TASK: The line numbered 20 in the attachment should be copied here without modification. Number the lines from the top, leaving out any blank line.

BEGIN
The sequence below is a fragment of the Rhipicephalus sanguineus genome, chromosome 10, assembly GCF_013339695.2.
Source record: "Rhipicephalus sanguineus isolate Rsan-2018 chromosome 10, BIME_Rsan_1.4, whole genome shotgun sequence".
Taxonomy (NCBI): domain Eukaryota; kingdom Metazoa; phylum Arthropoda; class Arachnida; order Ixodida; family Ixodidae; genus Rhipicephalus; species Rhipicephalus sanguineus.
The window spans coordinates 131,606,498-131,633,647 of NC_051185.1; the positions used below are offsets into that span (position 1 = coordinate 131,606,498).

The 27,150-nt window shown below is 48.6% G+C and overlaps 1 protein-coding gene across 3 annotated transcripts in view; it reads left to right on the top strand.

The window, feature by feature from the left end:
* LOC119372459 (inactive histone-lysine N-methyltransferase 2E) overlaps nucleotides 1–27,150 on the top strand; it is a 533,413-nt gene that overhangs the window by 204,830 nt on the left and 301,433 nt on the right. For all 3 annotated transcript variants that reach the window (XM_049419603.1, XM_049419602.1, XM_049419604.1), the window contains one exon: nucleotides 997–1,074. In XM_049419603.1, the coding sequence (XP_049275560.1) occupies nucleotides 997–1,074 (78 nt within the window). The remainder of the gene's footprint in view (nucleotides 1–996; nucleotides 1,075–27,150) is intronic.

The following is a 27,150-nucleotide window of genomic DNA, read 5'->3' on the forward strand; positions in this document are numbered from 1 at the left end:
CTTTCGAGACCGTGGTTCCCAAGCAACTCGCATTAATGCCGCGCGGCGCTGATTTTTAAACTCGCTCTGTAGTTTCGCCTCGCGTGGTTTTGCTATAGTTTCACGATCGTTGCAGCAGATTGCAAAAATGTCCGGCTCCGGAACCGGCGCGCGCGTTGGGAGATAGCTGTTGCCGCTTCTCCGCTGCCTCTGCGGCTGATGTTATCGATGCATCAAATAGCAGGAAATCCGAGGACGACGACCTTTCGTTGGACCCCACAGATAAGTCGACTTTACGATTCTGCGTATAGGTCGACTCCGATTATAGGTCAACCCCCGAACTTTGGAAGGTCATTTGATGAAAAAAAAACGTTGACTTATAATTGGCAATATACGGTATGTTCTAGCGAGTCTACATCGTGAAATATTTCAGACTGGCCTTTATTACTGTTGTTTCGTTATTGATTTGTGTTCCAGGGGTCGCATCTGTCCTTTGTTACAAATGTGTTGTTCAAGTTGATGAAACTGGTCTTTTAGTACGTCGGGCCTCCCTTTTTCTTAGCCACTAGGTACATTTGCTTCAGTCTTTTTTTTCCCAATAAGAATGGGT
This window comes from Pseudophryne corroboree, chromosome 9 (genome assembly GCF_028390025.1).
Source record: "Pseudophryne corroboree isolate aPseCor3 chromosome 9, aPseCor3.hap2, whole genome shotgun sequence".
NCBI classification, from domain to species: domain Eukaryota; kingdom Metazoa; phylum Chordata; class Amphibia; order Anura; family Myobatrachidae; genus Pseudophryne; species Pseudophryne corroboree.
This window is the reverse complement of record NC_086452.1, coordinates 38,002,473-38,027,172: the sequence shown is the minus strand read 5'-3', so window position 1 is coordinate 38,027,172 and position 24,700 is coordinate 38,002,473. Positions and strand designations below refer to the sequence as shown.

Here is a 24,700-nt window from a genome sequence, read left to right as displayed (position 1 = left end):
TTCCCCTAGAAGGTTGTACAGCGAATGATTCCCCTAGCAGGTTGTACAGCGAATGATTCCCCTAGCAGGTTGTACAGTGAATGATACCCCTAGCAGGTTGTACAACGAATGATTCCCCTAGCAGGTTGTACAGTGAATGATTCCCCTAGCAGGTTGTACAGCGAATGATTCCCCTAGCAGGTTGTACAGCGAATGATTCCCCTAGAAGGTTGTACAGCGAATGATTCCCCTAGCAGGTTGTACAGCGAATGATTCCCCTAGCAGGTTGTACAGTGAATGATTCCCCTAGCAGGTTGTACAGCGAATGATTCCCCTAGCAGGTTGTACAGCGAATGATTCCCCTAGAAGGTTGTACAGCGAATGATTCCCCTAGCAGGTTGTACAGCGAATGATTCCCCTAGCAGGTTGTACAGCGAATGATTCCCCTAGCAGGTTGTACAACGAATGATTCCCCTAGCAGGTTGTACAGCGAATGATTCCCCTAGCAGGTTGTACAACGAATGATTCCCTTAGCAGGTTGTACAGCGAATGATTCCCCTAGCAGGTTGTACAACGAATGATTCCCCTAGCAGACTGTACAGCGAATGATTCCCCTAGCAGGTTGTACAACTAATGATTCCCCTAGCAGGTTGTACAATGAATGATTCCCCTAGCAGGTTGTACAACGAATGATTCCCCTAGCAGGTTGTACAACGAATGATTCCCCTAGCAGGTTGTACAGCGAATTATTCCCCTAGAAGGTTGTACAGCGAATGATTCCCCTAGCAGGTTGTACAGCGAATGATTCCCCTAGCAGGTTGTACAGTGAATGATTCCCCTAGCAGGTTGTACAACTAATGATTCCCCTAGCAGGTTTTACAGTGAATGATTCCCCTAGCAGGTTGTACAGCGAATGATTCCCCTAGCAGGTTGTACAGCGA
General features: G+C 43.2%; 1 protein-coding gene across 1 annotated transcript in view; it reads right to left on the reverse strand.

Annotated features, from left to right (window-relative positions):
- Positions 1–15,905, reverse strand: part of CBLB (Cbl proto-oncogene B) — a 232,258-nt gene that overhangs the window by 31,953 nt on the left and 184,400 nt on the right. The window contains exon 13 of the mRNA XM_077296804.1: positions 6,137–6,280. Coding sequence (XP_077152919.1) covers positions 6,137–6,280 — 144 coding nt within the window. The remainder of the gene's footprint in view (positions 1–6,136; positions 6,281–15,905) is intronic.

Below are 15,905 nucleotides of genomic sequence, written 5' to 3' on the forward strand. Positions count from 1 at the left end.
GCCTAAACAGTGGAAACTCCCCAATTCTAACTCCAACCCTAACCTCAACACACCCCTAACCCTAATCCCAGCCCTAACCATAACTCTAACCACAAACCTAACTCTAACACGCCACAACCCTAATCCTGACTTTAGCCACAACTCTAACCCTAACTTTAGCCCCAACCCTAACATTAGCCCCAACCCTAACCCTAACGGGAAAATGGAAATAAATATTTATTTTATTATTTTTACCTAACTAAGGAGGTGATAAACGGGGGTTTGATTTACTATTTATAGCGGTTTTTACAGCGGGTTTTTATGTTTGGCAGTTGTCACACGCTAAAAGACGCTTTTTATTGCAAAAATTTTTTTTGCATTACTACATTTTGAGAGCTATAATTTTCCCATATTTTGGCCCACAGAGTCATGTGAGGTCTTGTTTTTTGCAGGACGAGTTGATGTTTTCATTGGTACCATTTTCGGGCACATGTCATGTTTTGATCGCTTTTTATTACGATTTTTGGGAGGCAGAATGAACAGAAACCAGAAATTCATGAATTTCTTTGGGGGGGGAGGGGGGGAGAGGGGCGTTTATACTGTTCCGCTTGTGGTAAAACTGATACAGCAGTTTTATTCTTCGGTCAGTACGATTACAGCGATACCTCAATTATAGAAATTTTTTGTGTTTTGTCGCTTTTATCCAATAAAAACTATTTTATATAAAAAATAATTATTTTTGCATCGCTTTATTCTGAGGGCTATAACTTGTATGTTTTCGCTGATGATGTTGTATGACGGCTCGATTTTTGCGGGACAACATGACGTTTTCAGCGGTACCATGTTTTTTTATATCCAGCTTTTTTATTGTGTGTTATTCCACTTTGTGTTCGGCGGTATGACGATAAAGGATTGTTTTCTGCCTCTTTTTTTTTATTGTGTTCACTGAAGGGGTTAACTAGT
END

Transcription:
GCCTAAACAGTGGAAACTCCCCAATTCTAACTCCAACCCTAACCTCAACACACCCCTAACCCTAATCCCAGCCCTAACCATAACTCTAACCACAAACCTAACTCTAACACGCCACAACCCTAATCCTGACTTTAGCCACAACTCTAACCCTAACTTTAGCCCCAACCCTAACATTAGCCCCAACCCTAACCCTAACGGGAAAATGGAAATAAATATTTATTTTATTATTTTTACCTAACTAAGGAGGTGATAAACGGGGGTTTGATTTACTATTTATAGCGGTTTTTACAGCGGGTTTTTATGTTTGGCAGTTGTCACACGCTAAAAGACGCTTTTTATTGCAAAAATTTTTTTTGCATTACTACATTTTGAGAGCTATAATTTTCCCATATTTTGGCCCACAGAGTCATGTGAGGTCTTGTTTTTTGCAGGACGAGTTGATGTTTTCATTGGTACCATTTTCGGGCACATGTCATGTTTTGATCGCTTTTTATTACGATTTTTGGGAGGCAGAATGAACAGAAACCAGAAATTCATGAATTTCTTTGGGGGGGGAGGGGGGGAGAGGGGCGTTTATACTGTTCCGCTTGTGGTAAAACTGATACAGCAGTTTTATTCTTCGGTCAGTACGATTACAGCGATACCTCAATTATAGAAATTTTTTGTGTTTTGTCGCTTTTATCCAATAAAAACTATTTTATATAAAAAATAATTATTTTTGCATCGCTTTATTCTGAGGGCTATAACTTGTATGTTTTCGCTGATGATGTTGTATGACGGCTCGATTTTTGCGGGACAACATGACGTTTTCAGCGGTACCATGTTTTTTTATATCCAGCTTTTTTATTGTGTGTTATTCCACTTTGTGTTCGGCGGTATGACGATAAAGGATTGTTTTCTGCCTCTTTTTTTTTATTGTGTTCACTGAAGGGGTTAACTAGT